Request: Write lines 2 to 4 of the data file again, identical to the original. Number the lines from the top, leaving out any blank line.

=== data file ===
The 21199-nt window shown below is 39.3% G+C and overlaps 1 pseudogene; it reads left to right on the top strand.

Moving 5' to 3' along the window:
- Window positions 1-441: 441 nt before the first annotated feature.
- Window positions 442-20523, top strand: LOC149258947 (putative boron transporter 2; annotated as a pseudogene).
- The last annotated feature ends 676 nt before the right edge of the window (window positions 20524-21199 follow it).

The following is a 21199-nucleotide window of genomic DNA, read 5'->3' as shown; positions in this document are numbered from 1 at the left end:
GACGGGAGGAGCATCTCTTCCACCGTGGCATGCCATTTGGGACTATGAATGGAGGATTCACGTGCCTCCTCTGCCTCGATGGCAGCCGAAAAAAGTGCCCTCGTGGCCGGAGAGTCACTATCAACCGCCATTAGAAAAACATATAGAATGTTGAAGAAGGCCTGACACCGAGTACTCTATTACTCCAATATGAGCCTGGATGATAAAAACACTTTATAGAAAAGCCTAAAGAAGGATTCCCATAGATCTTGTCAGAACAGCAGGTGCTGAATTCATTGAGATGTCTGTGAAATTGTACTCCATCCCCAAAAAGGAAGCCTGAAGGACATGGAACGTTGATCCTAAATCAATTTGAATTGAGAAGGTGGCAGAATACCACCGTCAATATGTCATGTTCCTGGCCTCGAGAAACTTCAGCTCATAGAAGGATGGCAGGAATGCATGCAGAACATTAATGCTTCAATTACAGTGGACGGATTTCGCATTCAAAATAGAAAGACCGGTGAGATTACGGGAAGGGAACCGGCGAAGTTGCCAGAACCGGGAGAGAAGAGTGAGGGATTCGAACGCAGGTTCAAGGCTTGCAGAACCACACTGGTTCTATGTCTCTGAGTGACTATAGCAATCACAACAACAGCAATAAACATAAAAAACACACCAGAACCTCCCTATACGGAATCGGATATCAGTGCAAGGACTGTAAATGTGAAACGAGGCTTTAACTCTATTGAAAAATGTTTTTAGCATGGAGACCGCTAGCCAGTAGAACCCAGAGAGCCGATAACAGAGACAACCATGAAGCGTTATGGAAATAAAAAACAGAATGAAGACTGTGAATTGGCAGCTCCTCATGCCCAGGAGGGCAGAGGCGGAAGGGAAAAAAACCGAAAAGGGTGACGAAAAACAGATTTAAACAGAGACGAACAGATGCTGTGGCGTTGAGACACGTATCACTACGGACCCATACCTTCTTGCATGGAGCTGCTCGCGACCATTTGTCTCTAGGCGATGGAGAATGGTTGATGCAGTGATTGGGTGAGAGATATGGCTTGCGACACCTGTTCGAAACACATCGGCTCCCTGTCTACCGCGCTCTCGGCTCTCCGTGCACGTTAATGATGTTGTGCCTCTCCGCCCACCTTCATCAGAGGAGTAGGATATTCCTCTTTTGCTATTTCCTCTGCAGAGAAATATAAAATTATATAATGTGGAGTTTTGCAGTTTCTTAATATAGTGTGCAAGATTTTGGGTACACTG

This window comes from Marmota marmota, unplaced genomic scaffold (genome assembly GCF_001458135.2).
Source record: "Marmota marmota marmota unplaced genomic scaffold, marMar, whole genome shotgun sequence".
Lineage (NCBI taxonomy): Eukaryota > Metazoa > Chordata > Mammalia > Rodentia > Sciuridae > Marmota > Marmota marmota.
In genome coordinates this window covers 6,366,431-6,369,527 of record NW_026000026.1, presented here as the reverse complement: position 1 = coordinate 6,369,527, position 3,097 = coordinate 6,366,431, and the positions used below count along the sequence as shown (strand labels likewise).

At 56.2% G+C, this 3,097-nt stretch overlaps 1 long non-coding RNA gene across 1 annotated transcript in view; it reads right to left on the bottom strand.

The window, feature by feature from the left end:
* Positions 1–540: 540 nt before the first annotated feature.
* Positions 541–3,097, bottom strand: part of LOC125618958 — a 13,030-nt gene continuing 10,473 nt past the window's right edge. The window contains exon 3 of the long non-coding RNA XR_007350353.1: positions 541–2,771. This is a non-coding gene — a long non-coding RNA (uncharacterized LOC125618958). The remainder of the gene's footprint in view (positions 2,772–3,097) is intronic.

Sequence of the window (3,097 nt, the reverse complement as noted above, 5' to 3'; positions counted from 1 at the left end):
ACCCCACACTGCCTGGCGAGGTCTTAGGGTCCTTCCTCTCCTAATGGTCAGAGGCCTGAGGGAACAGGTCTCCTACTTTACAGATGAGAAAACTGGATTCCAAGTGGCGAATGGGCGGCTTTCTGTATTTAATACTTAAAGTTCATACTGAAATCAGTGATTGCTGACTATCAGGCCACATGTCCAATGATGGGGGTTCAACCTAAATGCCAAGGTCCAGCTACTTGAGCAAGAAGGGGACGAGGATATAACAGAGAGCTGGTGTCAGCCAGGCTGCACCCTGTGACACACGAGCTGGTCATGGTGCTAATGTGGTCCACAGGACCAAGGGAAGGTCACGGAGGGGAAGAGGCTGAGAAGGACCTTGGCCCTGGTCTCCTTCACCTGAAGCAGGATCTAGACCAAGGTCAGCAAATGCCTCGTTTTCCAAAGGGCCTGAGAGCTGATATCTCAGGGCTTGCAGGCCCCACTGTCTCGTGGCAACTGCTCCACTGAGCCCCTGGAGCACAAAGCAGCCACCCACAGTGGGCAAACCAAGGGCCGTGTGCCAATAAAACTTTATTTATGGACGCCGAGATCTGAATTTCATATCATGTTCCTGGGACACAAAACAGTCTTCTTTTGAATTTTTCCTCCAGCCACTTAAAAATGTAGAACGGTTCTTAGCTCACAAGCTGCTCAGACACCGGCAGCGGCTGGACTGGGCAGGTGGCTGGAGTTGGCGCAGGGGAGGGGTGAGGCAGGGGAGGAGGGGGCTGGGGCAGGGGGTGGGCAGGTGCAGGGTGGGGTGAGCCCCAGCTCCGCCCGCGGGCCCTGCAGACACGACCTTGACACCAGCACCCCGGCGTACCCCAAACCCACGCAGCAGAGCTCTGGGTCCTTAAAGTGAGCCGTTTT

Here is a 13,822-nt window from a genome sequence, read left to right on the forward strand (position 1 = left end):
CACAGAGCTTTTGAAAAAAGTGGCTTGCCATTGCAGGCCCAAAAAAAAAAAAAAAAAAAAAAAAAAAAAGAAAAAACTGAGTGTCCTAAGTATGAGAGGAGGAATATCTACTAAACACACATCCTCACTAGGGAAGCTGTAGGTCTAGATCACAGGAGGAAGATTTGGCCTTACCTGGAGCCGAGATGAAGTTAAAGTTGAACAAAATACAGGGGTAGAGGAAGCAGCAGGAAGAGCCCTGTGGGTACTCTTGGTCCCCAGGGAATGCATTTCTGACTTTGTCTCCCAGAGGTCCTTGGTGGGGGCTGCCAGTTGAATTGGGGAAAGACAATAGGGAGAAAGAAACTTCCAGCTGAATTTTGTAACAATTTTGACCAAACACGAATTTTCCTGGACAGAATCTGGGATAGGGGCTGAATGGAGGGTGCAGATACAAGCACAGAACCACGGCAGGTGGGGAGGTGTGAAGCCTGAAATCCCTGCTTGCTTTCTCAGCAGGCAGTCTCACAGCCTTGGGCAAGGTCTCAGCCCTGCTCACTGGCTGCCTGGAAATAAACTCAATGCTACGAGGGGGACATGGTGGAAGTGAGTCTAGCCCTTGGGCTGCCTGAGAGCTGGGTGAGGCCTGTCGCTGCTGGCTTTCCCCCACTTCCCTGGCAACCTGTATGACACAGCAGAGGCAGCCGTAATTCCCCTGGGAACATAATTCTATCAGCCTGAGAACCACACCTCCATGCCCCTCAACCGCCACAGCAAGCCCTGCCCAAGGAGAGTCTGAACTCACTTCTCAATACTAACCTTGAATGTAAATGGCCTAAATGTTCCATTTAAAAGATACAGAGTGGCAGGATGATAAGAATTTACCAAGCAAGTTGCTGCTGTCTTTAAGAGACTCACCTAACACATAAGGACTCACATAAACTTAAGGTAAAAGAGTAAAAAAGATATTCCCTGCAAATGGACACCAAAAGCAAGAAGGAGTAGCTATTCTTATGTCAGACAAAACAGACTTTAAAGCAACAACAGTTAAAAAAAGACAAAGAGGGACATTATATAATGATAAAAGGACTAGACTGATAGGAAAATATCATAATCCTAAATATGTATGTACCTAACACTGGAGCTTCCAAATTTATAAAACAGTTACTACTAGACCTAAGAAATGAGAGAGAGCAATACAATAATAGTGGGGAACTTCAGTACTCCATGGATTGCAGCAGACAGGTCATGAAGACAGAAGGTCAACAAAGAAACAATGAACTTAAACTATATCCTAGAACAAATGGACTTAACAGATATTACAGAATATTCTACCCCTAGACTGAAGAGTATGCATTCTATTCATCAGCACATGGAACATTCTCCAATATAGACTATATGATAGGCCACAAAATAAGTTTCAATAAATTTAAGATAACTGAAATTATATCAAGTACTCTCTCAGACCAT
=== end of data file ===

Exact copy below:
Moving 5' to 3' along the window:
- Window positions 1-441: 441 nt before the first annotated feature.
- Window positions 442-20523, top strand: LOC149258947 (putative boron transporter 2; annotated as a pseudogene).